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As input prices soar, Indian steel cheaper than abroad

January 24, 2011 13:10 IST

The sudden surge in raw material prices has forced steel companies abroad to raise prices considerably but Indian counterparts have been unable to do so at such a pace.

This has eroded the premium that Indian steel makers enjoyed and they're actually selling at a discount to international prices.

Currently, the landed cost of cold rolled steel in India is about Rs 36,000 per tonne and the price of a similar product of Indian steel makers is lower, at Rs 34,000-35,000 per tonne.

Hemant Nerurkar, managing director, Tata Steel, said: "Yes, Indian steel prices are lower than international prices right now but you might see the situation corrected next month."

An official from JSW Steel, who wished not to be named, said, "Indian steel prices are cheaper by $20-30 per tonne currently but this is a temporary phase and will be corrected soon." The official said Indian steel prices are normally higher than international prices.

Nerurkar said prices in the international market were volatile and Tata Steel did not change prices that frequently.

He said, "If you are selling on spot, there might be new prices every day. However, we don't follow a model where we can change prices every day."

Adding, "I think the situation will get corrected and Indian prices will again be higher than landed imported steel. I am sure the import prices that we are seeing are very spot and they need to get corrected."

Tata Steel raised prices earlier this month by Rs 1,500 per tonne. Other steel makers, too, raised prices by three to five per cent and are contemplating further raises.

Koushik Chatterjee, Group CFO, Tata Steel, said, "Steel prices globally will be high because the raw material push continues. Maybe the steel prices in India have some space to go up."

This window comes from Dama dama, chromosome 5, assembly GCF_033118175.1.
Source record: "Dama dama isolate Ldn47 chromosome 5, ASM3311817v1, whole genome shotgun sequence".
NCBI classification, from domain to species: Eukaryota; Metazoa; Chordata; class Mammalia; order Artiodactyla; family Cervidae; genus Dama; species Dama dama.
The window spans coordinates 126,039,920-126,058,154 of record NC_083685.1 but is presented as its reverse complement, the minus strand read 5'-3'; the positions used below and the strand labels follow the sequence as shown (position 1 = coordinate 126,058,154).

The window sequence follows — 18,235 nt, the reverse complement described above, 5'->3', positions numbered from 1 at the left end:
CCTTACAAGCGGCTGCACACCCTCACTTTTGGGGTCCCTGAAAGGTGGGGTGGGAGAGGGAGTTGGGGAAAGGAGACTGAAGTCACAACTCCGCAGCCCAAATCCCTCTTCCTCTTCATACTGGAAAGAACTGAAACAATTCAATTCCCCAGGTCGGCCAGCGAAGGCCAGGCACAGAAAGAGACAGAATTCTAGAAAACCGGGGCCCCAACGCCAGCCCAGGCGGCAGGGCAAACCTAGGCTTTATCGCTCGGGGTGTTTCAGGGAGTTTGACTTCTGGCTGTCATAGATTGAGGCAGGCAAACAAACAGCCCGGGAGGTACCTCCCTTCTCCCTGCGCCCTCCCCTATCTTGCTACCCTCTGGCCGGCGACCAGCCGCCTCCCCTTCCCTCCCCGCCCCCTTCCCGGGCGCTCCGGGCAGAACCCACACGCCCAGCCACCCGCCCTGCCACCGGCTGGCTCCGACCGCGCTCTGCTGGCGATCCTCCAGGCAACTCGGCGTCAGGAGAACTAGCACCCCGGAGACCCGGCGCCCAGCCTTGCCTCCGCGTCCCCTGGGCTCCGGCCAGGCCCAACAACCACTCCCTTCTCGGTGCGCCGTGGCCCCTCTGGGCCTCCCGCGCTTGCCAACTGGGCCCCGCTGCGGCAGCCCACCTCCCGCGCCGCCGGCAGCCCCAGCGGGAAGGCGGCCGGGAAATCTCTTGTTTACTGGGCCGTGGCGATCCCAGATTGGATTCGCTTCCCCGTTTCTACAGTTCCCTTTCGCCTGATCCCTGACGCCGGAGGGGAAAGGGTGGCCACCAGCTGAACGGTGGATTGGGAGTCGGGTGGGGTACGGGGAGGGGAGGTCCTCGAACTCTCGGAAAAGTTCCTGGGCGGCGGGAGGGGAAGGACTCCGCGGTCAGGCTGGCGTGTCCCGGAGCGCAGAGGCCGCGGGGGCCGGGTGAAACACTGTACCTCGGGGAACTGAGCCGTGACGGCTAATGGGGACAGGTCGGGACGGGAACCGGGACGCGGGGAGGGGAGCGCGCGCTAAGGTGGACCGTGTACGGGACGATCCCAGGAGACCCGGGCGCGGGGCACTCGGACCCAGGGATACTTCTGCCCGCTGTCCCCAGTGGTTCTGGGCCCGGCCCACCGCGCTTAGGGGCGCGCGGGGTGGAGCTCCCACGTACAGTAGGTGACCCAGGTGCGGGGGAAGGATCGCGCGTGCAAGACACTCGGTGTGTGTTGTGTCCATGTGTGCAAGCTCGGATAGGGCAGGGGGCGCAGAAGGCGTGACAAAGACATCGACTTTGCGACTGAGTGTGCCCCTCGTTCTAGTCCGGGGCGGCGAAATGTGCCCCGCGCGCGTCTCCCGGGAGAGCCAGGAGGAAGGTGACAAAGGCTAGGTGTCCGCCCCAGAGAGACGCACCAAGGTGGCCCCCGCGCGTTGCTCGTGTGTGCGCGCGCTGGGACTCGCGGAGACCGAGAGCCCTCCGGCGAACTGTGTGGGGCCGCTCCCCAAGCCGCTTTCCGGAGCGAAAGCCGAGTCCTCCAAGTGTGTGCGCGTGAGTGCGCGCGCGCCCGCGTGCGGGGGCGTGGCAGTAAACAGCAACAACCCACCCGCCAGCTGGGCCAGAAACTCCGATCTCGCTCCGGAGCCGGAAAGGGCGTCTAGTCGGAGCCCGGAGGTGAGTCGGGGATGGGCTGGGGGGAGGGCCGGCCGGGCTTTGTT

The JSW official said this was a temporary phenomenon, as Indian steel makers haven't been able to pass on the rise in raw material costs to the consumers.

He said, "Steel prices in India have gone up by three-five per cent over the past month. Those in the US have gone up by $200 per tonne."

Jayant Acharya, director (sales and marketing), JSW Steel, told Business Standard a few days earlier: "There is a case for a further price hike but we haven't decided on the time."

Nittin Johari, director (finance), Bhushan Steel, and Ankit Miglani, director (commercial), Uttam Galva, also agreed prices would shortly go up again.

Coking coal rates for the current quarter are already at $225 per tonne and the floods in Queensland, Australia, pushed spot prices above $250 per tonne.

These prices at the beginning of the year were $125 per tonne. Iron ore prices are over $190 per tonne from $110 per tonne.

After the January price rise, the difference between the international and domestic prices has narrowed but a gap remains.

The cold rolled steel price in the international market is currently at $770 per tonne, whereas Indian producers are selling it at $720 per tonne.

Ravindra Deshpande, metal analyst, Elara Capital said, "Indian steel prices are at a discount but this is not sustainable. Indian steel prices have to increase and the situation where domestic prices are at a premium will come back very soon."

Deshpande and the JSW official both said the discount between domestic and international prices was around $30-40 per tonne but would get corrected soon.

Prasad Baji, senior vice president, Edelweiss, said, "Steel prices abroad have risen more than domestic prices, as companies there have been taking hikes at a very fast rate. Indian companies, however, have been slow to respond to the upward price movements."

 

Shubhashish in Mumbai
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